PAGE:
Coalition Unveils Better Solution for I-94 East-West Corridor

Media Contacts

MILWAUKEE – Two weeks after WISDOT issued a draft Environmental Impact Statement (DEIS) that proposes two costly and wasteful highway expansion options for the I-94 East-West corridor – a coalition is offering a new alternative aimed at enabling 21st century mobility in the corridor and developed by a 25-year transportation planner and NJ DOT veteran.  

The new option proposes returning the highway to a state of good repair and safe and reliable operation without expansion, but, instead of highway expansion, includes a high quality rapid-transit system that is more in touch with the changing desires of people to get around via non-driving modes.  The proposal would enhance economic development, better connect people to jobs in the region, and support local communities.

“With the publication of its Draft Environmental Impact Statement, WISDOT has taken another big step forward in its drive to widen I-94 in Milwaukee’s East-West Corridor,” said Dr. Mark Stout, author of the alternative and former Assistant Commissioner for Planning and Development at the New Jersey DOT. “They have dismissed, rather peremptorily, other options for Milwaukee’s future. I want to show that other options are not only feasible, but in fact a better choice for the East-West Corridor.”

The study includes a detailed concept plan for creating an East-West transit system along the I-94 corridor, with potential for major economic development around Miller Park (pictured below).  The system would link the Burleigh and 101st St. Park-and-Rides to the downtown Milwaukee Streetcar, the Intermodal Station, and other locations, with several cross-town connections via the ballpark. 

“Dr. Stout’s proposal shows us what 21st century mobility, connectivity, and transportation could look like in Milwaukee,” said Bruce Speight, Director of WISPIRG.  “WISDOT’s proposal is stuck in the past.  We need a vision for the future of transportation in the Milwaukee region.”

WISDOT has put forward only two options for the corridor; both call for highway expansion, and are based on questionable predictions of increasing traffic volumes along the Corridor – predictions not borne out by WISDOT’s own traffic data.  In fact, the DEIS disregards data showing that traffic volumes in the corridor are declining and which call into question the need for expanding the interstate. A 2014 1000 Friends of Wisconsin report found that traffic counts on this stretch of highway decreased 8 percent from 2000-2012.  

Examining expansion alone is particularly shortsighted given Wisconsin’s changing demographics – an aging population that will outlive its ability to drive, as well as Millennials’ shrinking reliance on cars for travel – and the local need for driving alternatives to reach jobs and commerce in the region.  

The DEIS also fails to review options that would simply repair the road without expansion, and altogether refuses to consider better transit service despite growing demand for non-driving alternatives in the region.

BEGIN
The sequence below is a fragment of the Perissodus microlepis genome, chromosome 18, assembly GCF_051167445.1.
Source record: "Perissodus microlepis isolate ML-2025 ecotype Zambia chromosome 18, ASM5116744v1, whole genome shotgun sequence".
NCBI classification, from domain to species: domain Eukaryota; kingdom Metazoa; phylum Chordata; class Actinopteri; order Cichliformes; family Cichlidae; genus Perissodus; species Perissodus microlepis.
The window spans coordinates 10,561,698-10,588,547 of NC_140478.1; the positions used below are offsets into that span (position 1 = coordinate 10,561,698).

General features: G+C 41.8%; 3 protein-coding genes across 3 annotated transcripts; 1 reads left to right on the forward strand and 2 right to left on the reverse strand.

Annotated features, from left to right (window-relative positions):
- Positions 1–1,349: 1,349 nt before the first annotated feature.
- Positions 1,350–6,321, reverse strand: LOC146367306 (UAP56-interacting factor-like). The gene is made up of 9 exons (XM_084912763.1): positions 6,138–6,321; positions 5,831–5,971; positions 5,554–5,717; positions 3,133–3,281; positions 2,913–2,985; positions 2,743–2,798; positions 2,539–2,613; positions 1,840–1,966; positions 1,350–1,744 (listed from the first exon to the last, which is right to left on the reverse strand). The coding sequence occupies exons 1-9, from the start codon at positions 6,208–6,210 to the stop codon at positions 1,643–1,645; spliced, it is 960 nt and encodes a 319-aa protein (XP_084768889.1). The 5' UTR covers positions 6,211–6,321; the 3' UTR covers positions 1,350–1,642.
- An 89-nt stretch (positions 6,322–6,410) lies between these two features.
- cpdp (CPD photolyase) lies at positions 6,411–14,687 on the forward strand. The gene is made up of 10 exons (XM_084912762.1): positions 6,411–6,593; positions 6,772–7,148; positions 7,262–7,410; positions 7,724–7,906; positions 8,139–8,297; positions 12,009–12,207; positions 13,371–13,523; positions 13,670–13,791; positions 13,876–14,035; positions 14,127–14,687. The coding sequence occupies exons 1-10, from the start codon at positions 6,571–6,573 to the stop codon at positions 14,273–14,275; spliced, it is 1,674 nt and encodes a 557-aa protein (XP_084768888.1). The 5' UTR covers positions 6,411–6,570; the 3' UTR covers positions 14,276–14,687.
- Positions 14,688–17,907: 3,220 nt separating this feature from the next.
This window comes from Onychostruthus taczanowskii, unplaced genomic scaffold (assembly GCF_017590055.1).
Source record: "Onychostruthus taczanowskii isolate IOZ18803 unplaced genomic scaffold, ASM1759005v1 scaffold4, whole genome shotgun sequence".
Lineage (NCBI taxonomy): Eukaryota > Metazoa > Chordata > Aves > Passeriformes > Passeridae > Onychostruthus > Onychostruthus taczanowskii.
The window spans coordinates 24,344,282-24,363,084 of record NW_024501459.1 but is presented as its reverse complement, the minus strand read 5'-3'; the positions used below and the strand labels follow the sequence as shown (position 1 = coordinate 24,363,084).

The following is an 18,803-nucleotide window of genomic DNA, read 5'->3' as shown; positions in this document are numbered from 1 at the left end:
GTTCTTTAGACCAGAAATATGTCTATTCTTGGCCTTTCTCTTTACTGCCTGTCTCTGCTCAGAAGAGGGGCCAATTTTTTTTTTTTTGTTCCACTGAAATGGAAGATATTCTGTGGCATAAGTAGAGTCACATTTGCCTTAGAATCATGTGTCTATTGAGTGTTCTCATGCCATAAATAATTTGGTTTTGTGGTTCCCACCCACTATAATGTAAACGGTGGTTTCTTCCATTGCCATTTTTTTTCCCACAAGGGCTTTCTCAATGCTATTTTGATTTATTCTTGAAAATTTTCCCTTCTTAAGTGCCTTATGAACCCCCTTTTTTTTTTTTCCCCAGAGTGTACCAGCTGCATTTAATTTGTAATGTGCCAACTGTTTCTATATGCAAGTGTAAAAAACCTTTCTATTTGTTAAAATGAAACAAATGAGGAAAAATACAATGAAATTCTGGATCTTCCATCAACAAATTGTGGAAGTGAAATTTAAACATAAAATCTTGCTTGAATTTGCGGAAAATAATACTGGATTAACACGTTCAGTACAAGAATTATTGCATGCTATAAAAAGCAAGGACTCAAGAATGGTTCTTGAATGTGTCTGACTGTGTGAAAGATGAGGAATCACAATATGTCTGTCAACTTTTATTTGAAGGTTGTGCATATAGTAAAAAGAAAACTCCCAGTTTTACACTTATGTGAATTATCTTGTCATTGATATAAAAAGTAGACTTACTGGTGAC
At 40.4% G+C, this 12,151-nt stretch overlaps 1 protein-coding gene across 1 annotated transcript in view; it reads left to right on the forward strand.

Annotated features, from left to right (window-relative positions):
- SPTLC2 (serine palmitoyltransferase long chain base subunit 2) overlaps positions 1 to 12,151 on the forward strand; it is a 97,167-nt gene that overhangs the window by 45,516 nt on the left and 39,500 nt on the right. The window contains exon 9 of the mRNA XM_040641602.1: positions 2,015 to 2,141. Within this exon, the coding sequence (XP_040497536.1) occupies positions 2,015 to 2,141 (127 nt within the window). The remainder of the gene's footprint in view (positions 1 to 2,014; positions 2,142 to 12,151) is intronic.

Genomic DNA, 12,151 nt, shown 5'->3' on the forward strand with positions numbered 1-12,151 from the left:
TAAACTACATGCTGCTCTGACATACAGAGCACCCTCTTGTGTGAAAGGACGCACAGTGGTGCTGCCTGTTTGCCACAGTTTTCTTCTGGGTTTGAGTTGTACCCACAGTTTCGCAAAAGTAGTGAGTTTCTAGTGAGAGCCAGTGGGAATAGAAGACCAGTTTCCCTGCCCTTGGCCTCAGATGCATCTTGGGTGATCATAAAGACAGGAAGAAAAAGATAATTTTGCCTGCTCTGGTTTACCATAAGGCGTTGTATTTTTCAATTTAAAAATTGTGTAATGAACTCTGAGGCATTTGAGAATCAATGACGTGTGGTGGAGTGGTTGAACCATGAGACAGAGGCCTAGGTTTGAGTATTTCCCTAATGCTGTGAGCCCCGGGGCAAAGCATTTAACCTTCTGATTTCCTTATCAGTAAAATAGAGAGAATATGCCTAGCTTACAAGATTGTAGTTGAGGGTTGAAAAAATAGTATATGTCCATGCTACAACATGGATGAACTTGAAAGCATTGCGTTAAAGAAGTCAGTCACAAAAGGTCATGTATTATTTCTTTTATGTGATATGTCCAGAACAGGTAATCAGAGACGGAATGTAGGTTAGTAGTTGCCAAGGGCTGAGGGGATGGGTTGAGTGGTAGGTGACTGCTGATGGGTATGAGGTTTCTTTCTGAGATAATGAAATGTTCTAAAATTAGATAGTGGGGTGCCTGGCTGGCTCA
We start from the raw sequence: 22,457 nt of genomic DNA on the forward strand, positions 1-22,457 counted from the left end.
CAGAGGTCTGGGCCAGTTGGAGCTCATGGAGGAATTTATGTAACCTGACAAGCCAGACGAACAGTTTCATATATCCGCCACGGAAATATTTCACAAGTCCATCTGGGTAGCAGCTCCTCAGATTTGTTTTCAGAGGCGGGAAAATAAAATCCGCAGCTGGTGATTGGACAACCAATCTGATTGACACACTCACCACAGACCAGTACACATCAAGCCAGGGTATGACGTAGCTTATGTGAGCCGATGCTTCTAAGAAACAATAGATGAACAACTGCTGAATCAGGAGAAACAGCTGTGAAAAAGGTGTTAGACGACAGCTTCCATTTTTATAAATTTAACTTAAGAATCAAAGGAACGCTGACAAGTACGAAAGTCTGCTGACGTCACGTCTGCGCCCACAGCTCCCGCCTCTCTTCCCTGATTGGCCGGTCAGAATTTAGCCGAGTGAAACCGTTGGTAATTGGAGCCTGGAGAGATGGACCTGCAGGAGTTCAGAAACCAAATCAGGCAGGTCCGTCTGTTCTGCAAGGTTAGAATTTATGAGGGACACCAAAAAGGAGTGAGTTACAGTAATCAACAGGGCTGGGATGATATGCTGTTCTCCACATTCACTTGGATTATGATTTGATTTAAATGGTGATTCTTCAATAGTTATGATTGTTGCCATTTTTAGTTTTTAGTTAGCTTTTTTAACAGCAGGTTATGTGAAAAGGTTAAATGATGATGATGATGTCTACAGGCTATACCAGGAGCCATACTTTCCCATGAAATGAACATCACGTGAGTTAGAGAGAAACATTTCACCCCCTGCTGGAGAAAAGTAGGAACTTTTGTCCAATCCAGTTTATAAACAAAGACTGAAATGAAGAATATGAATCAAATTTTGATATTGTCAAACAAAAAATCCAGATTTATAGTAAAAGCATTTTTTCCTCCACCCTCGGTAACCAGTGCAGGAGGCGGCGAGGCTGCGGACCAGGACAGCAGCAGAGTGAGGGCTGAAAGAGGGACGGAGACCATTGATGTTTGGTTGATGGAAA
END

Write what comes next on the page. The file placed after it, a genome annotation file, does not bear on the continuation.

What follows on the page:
Dr. Stout doesn’t only fault WISDOT for neglecting transit in its DEIS; the Department also failed to adequately study pavement conditions and crash data before concluding that an expansion of I-94 was necessary.  “The DEIS does a poor job of identifying and describing the safety problems that WISDOT apparently feels should be addressed.  The mere fact of higher crash rates does not automatically identify problems or solutions,” notes Stout.  Ultimately, Stout embraces a repair option because “WISDOT concedes that most of the infrastructure, safety, and operational issues they identify on the highway can be successfully addressed under either the Spot Improvements Option or the Six-Lane Modernization Option.”

“Proposing to spend $1 billion taxpayer dollars on a project that is out of touch with how people are increasingly getting around is bad enough, but not adequately addressing the need for this massive investment is unacceptable.  Any reasonable taxpayer should reject both options put forward by WISDOT,” said Bruce Speight, WISPIRG Director.  

To finance these proposals, WISDOT Secretary Gottlieb has recommended raising taxes, including the gas tax, a diesel tax, a fee on hybrid owners and a fee on the purchase of new vehicles.  He also wants to borrow more than $800 million in the next two-year budget.

“Governor Walker and WISDOT Secretary Gottlieb are proposing to build more boondoggles, and the DOT is asking us to pay for it with more taxes and fees,” concluded Speight.  “Rather than squander billions of tax dollars on overbuilding highways, WISDOT should be offering a vision for transportation that will help strengthen communities, connect people to jobs, and better accommodate changing local needs.  They aren’t doing it, so we have to do it for them.”

The Coalition for More Responsible Transportation was formed to challenge the overbuilding of highways in Wisconsin while our local roads and transit systems suffer.